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Conveniences can be inconvenient

The right for trans people to use the toilets of their choice is a politically and socially charged issue which currently features prominently in the media both in the UK and overseas. The recent decision from the Jersey Employment and Discrimination Tribunal in Ms E Blisson v. Condor Limited highlights the typical fact pattern which can often cause disputes to arise. To avoid such disputes, the key for UK property professionals is to understand their legal obligations at the outset. This, however, can be far from straightforward.

In the Condor case, a trans woman successfully claimed against a ferry operator for direct discrimination because she was forced to use the disabled toilets when aboard the ferry. Condor admitted to a “non-intentional and non-malicious act of discrimination“. The Tribunal held that Condor had been discriminatory and ordered it to amend its policies and signage to ensure such discrimination did not occur in the future.

In the UK, the legal framework that property professionals must be aware of is the Equality Act 2010. The Act places obligations on property managers as well as owners. In essence, one cannot discriminate against a person because that individual is a trans person when either providing toilet facilities, or deciding who may use such facilities and how those facilities must be used. There is an exception which permits the provision of separate facilities for persons of each sex if that provision is a proportionate means of achieving a legitimate aim.

The Act makes broad statements of principle but this doesn’t really clarify what actions property professionals should take to avoid falling foul of the law. Whilst social attitudes and the law which reflects them may change, buildings are often constrained by their original design, especially where alterations are required to core services. The result is that changes to toilet facilities’ layout or allocation are difficult to implement.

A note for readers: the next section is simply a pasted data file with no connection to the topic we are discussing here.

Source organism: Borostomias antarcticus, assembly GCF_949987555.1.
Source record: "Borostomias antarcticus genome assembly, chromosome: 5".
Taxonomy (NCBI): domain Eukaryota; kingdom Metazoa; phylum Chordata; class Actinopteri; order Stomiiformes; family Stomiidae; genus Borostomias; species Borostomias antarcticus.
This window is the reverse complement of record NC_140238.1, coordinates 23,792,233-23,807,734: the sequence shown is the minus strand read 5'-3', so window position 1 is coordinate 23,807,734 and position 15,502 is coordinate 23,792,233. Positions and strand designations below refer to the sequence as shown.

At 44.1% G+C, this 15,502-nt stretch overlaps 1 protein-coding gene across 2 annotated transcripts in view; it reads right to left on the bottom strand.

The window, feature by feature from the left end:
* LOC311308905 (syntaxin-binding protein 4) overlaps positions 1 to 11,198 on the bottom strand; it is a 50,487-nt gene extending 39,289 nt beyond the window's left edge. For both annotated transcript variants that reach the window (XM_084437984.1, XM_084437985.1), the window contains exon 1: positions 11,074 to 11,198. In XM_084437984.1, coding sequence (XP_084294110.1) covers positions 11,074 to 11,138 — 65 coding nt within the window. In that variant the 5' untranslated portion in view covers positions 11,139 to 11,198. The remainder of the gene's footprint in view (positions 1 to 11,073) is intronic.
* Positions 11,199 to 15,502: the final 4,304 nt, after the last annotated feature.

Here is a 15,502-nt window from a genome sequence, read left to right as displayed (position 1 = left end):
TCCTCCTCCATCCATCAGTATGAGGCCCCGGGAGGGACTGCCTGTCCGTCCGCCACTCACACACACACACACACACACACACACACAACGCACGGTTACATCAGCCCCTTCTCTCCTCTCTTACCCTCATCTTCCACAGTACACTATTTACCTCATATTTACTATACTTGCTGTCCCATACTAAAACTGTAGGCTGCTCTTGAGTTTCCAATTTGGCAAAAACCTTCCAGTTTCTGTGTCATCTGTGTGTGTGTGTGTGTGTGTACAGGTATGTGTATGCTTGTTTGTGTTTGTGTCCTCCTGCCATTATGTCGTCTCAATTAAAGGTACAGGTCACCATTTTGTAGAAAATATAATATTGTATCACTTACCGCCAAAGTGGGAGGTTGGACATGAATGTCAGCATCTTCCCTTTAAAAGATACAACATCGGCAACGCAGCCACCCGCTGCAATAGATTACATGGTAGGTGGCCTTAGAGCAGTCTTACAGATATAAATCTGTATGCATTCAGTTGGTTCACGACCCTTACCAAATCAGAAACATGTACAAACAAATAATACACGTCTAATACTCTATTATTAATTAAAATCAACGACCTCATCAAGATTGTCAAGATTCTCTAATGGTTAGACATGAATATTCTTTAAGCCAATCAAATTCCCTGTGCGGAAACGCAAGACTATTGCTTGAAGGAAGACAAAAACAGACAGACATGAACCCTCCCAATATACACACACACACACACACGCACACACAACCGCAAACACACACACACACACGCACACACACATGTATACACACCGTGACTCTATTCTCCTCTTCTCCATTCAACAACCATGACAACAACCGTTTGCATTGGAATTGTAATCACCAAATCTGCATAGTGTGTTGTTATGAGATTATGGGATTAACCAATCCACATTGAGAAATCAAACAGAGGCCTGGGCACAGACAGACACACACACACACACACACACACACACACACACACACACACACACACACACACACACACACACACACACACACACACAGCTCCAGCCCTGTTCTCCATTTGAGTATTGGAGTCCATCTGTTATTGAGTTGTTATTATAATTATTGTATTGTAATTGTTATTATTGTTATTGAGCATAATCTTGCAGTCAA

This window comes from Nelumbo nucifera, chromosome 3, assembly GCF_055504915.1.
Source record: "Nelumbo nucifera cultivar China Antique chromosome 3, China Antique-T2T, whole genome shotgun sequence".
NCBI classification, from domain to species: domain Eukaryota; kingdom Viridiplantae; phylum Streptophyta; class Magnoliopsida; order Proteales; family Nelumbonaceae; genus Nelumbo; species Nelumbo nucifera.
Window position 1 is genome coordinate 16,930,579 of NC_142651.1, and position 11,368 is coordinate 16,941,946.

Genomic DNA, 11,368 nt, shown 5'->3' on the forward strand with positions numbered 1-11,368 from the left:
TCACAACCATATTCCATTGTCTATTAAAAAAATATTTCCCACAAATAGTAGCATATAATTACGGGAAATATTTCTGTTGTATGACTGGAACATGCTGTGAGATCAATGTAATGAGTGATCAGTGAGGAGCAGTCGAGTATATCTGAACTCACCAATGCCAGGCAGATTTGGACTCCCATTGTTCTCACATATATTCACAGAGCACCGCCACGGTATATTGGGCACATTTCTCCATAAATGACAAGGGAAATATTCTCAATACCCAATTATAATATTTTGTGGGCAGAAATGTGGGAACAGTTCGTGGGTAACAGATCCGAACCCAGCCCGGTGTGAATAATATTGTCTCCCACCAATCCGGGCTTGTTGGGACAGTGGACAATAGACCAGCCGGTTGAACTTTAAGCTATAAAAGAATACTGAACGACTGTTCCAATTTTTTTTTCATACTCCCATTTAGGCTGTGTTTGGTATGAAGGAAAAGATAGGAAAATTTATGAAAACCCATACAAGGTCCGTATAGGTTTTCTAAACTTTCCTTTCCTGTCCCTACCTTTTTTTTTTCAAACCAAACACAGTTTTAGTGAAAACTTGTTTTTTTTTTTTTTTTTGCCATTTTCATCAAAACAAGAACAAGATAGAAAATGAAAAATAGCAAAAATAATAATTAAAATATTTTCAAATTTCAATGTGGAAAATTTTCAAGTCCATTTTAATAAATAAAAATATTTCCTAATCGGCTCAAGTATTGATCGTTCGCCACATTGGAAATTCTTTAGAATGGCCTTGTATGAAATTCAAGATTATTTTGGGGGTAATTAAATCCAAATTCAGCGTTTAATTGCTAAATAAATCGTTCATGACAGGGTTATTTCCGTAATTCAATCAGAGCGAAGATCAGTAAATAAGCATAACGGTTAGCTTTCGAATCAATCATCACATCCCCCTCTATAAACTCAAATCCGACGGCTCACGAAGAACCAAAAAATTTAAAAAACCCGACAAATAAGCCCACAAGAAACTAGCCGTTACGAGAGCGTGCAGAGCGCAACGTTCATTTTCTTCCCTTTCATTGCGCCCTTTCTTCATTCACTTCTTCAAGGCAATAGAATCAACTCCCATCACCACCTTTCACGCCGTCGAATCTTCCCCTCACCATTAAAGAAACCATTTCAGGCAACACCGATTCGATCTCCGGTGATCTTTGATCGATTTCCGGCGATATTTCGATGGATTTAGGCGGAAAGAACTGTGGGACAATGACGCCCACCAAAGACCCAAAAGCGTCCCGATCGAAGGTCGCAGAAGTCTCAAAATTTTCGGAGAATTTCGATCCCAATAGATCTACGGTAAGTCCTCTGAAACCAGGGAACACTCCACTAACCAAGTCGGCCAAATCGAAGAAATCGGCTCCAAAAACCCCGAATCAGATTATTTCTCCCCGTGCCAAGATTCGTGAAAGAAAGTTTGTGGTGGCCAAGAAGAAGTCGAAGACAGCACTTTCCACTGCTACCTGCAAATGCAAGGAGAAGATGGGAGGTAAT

Government guidance seems to suggest that the construction of additional facilities is not necessarily required. The guidance states that “a trans person should be free to select the facilities appropriate to the gender in which they present“. Property professionals should be aware that when a trans person lives in their acquired gender role on a full time basis they should generally be afforded the right to use the facilities appropriate to that acquired gender.

The cautious approach is therefore to allow trans people the right to use the facilities of the gender that they identify with, rather than the gender they were born with. A potential alternative is the conversion of all existing single-sex facilities to unisex. However, even the latter option may necessitate substantial alterations and this may not be feasible in the circumstances.

To avoid sanction for unintentional discrimination, property professionals should keep in mind all potential visitors to their properties prior to deciding how the facilities within a particular property are to be run. This in turn should facilitate the formulation of internal policies that are compliant with the Equality Act 2010 and avoid disputes like those in Condor.

Case: Ms E Blisson v. Condor Limited [10/2015]